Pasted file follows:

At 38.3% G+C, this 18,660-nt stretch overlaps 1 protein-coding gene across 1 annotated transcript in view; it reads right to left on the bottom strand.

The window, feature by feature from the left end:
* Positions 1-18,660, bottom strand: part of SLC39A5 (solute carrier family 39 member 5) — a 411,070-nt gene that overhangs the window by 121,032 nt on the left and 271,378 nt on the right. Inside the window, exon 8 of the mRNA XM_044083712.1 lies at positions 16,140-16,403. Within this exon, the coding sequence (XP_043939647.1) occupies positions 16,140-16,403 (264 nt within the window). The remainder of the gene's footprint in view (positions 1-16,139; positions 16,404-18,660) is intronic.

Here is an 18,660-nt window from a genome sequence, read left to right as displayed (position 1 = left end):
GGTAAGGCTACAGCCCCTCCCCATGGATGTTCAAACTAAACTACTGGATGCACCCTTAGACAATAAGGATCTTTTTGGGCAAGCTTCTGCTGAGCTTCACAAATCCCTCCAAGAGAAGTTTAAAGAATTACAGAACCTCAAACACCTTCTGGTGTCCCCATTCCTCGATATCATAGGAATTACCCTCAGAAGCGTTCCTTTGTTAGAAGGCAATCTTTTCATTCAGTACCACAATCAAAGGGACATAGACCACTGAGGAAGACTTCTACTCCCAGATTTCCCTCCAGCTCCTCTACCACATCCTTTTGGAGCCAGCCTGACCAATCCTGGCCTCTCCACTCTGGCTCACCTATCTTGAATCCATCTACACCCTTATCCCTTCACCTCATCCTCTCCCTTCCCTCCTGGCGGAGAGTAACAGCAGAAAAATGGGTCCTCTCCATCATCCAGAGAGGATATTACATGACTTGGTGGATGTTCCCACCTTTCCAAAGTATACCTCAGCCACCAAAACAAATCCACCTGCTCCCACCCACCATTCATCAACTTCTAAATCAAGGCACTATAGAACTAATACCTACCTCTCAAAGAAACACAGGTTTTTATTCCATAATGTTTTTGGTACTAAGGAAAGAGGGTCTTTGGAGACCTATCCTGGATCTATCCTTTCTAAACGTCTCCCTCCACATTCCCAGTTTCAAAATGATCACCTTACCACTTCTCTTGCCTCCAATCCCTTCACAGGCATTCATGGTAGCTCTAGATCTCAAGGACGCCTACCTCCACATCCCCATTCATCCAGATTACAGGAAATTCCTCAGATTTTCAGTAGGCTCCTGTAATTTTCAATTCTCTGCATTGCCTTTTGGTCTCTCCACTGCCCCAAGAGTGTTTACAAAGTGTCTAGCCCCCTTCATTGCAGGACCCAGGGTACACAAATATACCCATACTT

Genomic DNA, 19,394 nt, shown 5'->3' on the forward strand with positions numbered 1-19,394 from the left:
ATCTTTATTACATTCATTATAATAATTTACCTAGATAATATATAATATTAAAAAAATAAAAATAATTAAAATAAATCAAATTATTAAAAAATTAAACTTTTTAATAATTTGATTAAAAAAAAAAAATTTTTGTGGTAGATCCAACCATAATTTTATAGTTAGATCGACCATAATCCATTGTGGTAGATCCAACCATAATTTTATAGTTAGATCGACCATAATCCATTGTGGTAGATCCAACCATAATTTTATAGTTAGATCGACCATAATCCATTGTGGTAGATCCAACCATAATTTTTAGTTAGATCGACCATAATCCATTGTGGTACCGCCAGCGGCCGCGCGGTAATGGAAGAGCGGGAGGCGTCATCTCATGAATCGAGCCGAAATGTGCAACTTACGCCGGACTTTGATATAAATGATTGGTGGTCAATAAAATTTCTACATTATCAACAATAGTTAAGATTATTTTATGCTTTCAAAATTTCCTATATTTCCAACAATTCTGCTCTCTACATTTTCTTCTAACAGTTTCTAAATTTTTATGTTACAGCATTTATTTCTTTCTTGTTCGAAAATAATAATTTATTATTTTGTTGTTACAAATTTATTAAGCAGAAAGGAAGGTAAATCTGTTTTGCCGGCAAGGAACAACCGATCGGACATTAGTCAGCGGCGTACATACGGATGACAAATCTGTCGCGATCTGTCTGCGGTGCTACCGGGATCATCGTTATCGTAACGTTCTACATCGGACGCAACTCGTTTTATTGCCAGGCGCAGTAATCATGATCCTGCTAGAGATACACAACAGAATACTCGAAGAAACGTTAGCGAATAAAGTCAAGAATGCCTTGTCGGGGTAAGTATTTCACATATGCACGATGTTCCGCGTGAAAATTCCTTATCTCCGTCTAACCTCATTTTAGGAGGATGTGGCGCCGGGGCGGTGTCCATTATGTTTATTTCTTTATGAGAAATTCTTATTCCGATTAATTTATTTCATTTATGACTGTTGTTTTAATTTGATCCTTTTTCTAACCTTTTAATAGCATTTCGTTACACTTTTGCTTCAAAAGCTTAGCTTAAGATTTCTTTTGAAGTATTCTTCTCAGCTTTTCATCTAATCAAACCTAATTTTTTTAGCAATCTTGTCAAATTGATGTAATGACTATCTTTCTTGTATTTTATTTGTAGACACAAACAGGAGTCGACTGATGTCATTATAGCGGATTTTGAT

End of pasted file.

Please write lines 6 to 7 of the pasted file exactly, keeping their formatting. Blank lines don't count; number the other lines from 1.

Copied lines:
Genomic DNA, 19,394 nt, shown 5'->3' on the forward strand with positions numbered 1-19,394 from the left:
ATCTTTATTACATTCATTATAATAATTTACCTAGATAATATATAATATTAAAAAAATAAAAATAATTAAAATAAATCAAATTATTAAAAAATTAAACTTTTTAATAATTTGATTAAAAAAAAAAAATTTTTGTGGTAGATCCAACCATAATTTTATAGTTAGATCGACCATAATCCATTGTGGTAGATCCAACCATAATTTTATAGTTAGATCGACCATAATCCATTGTGGTAGATCCAACCATAATTTTATAGTTAGATCGACCATAATCCATTGTGGTAGATCCAACCATAATTTTTAGTTAGATCGACCATAATCCATTGTGGTACCGCCAGCGGCCGCGCGGTAATGGAAGAGCGGGAGGCGTCATCTCATGAATCGAGCCGAAATGTGCAACTTACGCCGGACTTTGATATAAATGATTGGTGGTCAATAAAATTTCTACATTATCAACAATAGTTAAGATTATTTTATGCTTTCAAAATTTCCTATATTTCCAACAATTCTGCTCTCTACATTTTCTTCTAACAGTTTCTAAATTTTTATGTTACAGCATTTATTTCTTTCTTGTTCGAAAATAATAATTTATTATTTTGTTGTTACAAATTTATTAAGCAGAAAGGAAGGTAAATCTGTTTTGCCGGCAAGGAACAACCGATCGGACATTAGTCAGCGGCGTACATACGGATGACAAATCTGTCGCGATCTGTCTGCGGTGCTACCGGGATCATCGTTATCGTAACGTTCTACATCGGACGCAACTCGTTTTATTGCCAGGCGCAGTAATCATGATCCTGCTAGAGATACACAACAGAATACTCGAAGAAACGTTAGCGAATAAAGTCAAGAATGCCTTGTCGGGGTAAGTATTTCACATATGCACGATGTTCCGCGTGAAAATTCCTTATCTCCGTCTAACCTCATTTTAGGAGGATGTGGCGCCGGGGCGGTGTCCATTATGTTTATTTCTTTATGAGAAATTCTTATTCCGATTAATTTATTTCATTTATGACTGTTGTTTTAATTTGATCCTTTTTCTAACCTTTTAATAGCATTTCGTTACACTTTTGCTTCAAAAGCTTAGCTTAAGATTTCTTTTGAAGTATTCTTCTCAGCTTTTCATCTAATCAAACCTAATTTTTTTAGCAATCTTGTCAAATTGATGTAATGACTATCTTTCTTGTATTTTATTTGTAGACACAAACAGGAGTCGACTGATGTCATTATAGCGGATTTTGAT